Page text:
Everyone involved with IAQ knows about the 1970s, when excess energy use became Public Enemy No. 1 for commercial building designers. Saving energy was the critical goal: Air leaks were being hunted like wild animals, and windows and doors were sealed so tightly that not a breath of conditioned air could seep out.
University of Akron has more than 27,000 students and offers in excess of 300 undergraduate and graduate programs. Located in metropolitan Akron, the university has more than 80 buildings on 218 acres. Since 2000, it has added 22 buildings, completed 18 major additions, acquisitions and renovations, and created 34 acres of green space.
If you remember the rolling blackouts suffered by Californians in the years 2000 and 2001, you may also remember that they cost companies in excess of $50 billion in lost manufacturing capacity and sales. What you may not remember is the good that came out of that disaster.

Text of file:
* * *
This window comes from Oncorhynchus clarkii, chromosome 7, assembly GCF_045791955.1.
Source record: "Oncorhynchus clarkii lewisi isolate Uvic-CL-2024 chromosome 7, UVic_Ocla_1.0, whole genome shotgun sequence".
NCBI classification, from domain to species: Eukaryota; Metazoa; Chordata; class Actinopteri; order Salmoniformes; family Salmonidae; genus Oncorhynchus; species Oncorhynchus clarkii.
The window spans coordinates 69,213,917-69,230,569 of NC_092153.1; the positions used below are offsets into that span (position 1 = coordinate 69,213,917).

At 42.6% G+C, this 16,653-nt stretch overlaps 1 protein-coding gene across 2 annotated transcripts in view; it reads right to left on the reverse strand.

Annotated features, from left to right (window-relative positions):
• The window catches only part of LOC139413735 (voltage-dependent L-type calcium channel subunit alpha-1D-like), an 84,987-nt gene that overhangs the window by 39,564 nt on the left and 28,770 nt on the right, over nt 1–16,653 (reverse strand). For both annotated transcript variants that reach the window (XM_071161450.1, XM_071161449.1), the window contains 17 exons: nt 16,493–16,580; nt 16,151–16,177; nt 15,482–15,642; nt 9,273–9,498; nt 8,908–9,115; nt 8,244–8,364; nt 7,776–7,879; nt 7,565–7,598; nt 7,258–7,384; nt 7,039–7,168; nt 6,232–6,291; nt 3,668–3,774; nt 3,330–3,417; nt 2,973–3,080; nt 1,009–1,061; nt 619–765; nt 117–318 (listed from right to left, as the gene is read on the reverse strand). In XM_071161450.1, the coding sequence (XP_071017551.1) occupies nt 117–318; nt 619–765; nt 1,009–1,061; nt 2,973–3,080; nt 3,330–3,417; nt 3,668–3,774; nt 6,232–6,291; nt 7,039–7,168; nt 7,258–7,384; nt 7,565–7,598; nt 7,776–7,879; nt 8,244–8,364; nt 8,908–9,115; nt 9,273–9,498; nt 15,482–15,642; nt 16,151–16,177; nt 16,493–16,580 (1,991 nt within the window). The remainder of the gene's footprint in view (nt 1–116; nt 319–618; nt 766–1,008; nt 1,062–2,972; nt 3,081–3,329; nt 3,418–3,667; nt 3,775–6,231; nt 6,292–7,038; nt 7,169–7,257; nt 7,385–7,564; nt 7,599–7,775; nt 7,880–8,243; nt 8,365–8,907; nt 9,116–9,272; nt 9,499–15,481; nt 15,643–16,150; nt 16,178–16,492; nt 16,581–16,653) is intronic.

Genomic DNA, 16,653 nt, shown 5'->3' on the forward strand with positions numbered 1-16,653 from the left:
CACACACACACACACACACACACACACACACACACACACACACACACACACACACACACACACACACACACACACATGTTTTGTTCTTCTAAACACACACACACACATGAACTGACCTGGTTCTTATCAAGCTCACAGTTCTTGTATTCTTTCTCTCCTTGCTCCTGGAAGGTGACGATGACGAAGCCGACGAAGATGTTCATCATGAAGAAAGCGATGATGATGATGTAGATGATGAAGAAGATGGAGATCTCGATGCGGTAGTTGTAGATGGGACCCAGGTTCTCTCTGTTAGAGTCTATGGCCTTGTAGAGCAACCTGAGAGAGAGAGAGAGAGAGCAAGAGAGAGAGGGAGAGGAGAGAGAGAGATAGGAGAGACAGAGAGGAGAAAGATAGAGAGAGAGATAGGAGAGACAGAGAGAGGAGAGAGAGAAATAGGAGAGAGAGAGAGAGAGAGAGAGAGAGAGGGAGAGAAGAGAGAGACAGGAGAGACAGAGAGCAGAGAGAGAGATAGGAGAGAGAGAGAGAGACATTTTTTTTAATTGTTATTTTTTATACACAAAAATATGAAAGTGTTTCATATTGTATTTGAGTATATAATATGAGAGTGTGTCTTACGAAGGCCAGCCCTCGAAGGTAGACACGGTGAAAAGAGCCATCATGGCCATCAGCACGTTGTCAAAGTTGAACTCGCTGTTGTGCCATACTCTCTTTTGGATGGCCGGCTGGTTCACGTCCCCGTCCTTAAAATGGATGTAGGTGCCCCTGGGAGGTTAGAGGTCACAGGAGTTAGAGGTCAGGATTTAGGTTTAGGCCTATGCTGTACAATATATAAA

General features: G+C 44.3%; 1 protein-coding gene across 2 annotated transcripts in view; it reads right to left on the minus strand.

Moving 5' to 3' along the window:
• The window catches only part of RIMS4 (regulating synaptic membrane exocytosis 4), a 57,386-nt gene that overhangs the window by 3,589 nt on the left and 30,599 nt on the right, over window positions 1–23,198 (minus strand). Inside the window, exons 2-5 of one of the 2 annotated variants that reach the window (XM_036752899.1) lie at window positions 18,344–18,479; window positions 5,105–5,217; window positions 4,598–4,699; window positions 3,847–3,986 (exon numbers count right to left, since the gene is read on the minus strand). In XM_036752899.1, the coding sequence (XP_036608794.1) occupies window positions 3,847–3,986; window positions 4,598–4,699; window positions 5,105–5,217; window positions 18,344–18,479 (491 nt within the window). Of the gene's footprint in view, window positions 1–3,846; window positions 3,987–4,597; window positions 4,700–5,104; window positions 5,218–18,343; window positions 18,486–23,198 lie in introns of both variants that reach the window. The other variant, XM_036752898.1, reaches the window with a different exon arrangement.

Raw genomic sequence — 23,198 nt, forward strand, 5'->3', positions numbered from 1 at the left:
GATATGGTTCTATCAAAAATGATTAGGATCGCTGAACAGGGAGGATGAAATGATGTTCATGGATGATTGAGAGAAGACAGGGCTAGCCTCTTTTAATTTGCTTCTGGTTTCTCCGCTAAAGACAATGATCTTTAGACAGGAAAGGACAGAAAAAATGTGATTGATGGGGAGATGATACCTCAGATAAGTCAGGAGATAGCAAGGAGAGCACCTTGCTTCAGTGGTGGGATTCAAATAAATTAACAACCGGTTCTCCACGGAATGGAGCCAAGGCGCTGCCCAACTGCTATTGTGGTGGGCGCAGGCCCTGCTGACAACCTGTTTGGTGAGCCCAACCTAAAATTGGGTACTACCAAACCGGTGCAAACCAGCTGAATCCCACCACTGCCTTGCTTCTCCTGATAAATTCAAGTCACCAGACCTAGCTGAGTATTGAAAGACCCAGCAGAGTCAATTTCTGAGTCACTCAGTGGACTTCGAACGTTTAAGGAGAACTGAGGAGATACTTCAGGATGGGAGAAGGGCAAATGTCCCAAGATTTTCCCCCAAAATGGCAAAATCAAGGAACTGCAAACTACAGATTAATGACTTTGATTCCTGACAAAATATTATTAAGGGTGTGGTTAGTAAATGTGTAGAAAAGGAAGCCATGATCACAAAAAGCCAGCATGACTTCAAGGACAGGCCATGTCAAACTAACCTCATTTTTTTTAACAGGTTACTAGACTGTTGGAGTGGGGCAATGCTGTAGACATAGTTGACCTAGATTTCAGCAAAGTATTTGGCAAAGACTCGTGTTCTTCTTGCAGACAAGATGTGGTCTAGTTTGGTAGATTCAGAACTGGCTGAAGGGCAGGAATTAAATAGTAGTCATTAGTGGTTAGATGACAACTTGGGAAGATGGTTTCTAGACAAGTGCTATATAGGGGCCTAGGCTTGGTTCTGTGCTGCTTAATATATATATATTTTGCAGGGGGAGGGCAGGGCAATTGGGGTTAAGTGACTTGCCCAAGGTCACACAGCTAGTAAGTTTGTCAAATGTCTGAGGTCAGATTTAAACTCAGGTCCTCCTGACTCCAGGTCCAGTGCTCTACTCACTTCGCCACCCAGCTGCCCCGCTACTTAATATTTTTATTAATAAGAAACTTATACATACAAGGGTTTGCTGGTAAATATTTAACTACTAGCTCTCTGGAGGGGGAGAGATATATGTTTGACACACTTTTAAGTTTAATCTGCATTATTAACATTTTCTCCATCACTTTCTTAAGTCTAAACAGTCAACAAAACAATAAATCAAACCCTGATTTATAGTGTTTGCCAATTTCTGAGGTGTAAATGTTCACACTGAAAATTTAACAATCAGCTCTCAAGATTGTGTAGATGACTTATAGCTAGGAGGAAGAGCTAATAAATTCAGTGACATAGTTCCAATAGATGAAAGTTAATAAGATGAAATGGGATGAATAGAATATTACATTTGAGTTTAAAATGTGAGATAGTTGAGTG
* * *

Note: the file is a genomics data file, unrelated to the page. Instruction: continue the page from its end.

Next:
What is a super tech? A super tech is one who eats, sleeps, and breathes HVAC. He may be a contractor, manager, or technician, but, above all, he is a perfectionist. And his greatest enemy is the callback.
Successful contractors are always looking for ways to be more efficient and do a better job. Using wireless instruments to take all measurements simultaneously can make the job easier and better, resulting in quicker, more accurate diagnoses and a system that’s optimized for peak performance.
Hemant Mehta’s WMGroup must be doing something right because his team has been fine-tuning HVAC systems for the same major New Jersey pharmaceutical company since 1984. The latest improvement involved the upgrading of the chiller systems at the company’s 100-acre research and development campus.